1993 Mitchell Luger

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 In 1991 Mitchell Arms began to produce a copy of the German Parabellum P-08 made to the exact specifications but constructed of modern materials. This means stainless steel and walnut. The single action, toggle operated automatic was Georg Luger's improvement on Hugo Borcharte's mid-1890s automatic pistol. The frame was mostly bright stainless with a dull gray finish on the lower frame below the slide rails. (2172)

 

NOTE: Photographs taken today with the high mega-pixel camera show more than we sometimes can see with the human eye. Magnified close-ups show us tool marks and natural surface conditions that one normally doesn't see in the ordinary handling of the weapon.  Photographs are copyrighted, all rights reserved, any extraction, reproduction or display of gun pictures without the express consent of the Phoenix Investment Arms is strictly prohibited. Thank you for your cooperation. Please see "Legal" for terms of sale.

 

The serial number is stamped on the left side of the frame below the slide rails. The thumb safety is pushed forward to allow the firing pin to drop if it is ever fired. That's right, this pistol appears to have ONLY test fired. The bore is virgin and the breech face shows no signs of ever having a cartridge fired through the chamber. The finish is w/o blemish and the grip panels and magazine show no sign of use. Like many Lugers this automatic pistol has a crisp trigger 

Where you would expect to find serial number and any Luger pistol under the barrel around the front of the frame these stainless guns do not have a number inscribed. The magazine is wood based to copy your original German Luger. Aftermarket magazines, good for shooters, fit well in this magazine well.

Over the chamber is a portion of the great seal of the United States or "the American Eagle", under that is the date 1993. The side plate is an easy fit, however the locking lever is very tight which attests to the fact that this done and spent his life in a safe and not on the range.

This minty gun as the extraordinary clean lines of the original Luger in the wooden grips well set off the stainless steel.

 

Most semi-automatic pistol designs use a reciprocating slide to chamber the initial round. After firing, the slide moves back to eject the empty shell casing and load a new cartridge. The Luger does not have a slide. Instead it has a toggle action that goes up and back, like bending a knee, to chamber, eject and load. The extractor is on the top of the action and acts as a loaded chamber indicator, protruding slightly and exposing the word “Geladen” when the gun is loaded. Spent casing are ejected through the top of the action and tend to fly backwards (I caught one in the forehead while testing). The Toggle is tight and pulling it is made easier if you point the pistol up at a 30-45 degree angle as you work the action. To release a locked back toggle, drop the magazine, or insert a loaded magazine, and push back (or pull back) on the toggle.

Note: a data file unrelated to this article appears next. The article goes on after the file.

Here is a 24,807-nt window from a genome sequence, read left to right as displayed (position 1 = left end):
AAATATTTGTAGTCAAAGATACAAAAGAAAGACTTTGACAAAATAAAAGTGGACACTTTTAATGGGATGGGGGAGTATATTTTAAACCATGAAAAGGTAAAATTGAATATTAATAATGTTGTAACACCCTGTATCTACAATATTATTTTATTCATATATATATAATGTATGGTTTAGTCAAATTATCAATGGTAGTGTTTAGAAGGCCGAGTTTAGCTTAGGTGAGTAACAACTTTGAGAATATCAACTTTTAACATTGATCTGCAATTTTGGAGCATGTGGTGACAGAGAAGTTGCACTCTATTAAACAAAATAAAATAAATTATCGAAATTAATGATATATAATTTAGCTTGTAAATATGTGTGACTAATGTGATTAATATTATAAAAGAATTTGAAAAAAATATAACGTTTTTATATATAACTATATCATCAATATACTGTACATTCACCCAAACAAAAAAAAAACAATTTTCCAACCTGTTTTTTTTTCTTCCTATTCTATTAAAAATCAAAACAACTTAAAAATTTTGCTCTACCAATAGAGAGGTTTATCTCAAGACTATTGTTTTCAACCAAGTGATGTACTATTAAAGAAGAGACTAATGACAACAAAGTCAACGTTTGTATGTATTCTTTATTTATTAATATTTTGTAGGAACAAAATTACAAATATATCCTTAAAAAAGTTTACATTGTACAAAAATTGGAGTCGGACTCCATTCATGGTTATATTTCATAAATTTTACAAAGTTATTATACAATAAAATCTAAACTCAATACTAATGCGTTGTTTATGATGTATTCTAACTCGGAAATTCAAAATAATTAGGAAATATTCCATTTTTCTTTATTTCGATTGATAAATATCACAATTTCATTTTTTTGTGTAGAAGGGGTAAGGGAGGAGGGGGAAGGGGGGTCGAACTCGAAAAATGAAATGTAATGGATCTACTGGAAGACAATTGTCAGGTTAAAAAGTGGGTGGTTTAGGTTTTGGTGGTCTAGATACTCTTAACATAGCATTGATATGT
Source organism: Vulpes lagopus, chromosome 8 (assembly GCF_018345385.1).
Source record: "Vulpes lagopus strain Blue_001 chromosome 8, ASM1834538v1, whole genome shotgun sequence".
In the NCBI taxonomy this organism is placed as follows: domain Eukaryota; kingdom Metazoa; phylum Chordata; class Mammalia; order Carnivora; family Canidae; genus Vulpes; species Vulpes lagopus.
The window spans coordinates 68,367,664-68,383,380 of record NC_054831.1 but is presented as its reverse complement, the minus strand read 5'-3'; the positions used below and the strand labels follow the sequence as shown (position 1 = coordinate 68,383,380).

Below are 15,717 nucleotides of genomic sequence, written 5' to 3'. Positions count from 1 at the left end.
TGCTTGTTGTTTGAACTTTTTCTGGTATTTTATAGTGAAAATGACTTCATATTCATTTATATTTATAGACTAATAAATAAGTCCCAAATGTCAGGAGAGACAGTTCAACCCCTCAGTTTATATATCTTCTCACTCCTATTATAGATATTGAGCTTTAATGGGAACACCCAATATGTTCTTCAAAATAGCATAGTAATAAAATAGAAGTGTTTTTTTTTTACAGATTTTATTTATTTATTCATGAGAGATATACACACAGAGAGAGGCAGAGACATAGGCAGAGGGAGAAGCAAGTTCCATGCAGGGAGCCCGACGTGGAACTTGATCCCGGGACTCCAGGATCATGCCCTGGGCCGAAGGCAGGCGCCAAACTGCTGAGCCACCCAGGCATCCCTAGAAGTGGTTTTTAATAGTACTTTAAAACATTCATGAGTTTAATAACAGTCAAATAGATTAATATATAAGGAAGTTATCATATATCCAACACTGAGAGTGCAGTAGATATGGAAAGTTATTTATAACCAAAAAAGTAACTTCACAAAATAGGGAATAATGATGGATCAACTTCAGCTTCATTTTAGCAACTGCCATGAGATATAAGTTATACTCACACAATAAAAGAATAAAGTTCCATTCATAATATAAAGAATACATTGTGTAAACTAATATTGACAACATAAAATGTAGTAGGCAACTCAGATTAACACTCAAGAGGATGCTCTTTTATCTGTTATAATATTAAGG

The inside of the gun is minty clean with no signs of deterioration for its age. The manual safety on the Luger is located on the left side of the frame above the thumb of a right-handed shooter. When in the up position, the gun is in firing mode. When down, it is on safe

Except for the American Eagle there are no marks, numbers or proofs visible from the top of the gun. Unlike the German manufacturers who use the first toggle link for their company logo this entire toggle train is clean of any marks.

Thiese pictures depict the full carriage with the thumb safety first down (safe) which pushes the sear stop into place; and then up (below) revealing the red dot to fire.

The red dot under the thumb safety telling the shooter that the gun is prepared to fire.

 

In early 1930 production was begun by Mauser in Oberndorf with the transfer of  the tooling and equipment from BKIW (DWM) factory in Berlin to Mauser-Werke. The first order was for the Dutch in November 1930 and then the American Eagle orders for A. F. Stoeger.  From 1930 until 1934 Mauser assembled many thousands of Lugers from DWM parts and stocks, plus reworked other for the paramilitary groups and the police.  Mauser proof marks left a trail across many Lugers.

 

The Grips are very clean and distinct showing no wear and although this gun appears to have a stock log it is not designed to fit the originals.

1993 Mitchell Luger

 

 In 1934 Mauser got it's first Military P-08 contract from the German Government. So was born the first military Mauser Luger, the "K" date of which it was estimated 10,900 were made. These were the 1934 production designation "K". 600 were pulled for the German Navy (Kriegsmarine).

Beginning in 1935 Mauser began by marking the guns with the "G".  From the "G" series beginning approximately with 930a to 5000f, (in blocks of 10,000) for approximately 54,700 guns, 700 were pulled out for the German Kriegsmarine and so marked.

 

 

This is a nearly impossible to find Mitchell Arms replicated P08 in this excellent condition. A much sought after piece for the ultimate collector with a Luger one can shoot and not worry about depreciating the value of the gun. This Parabellum is offered with for $1,895.00. This Luger is identified as a curio and can be send directly to C&R licensees and above.

We reserve the right to sell any internet offering to a direct sale and no not warrant the availability of any firearm. Call for availability as the gun may be sold before being posted as such on the internet. This gun may be withdrawn without notice for in-store sale.

 Any questions to josef@phoenixinvestmentarms.com.     

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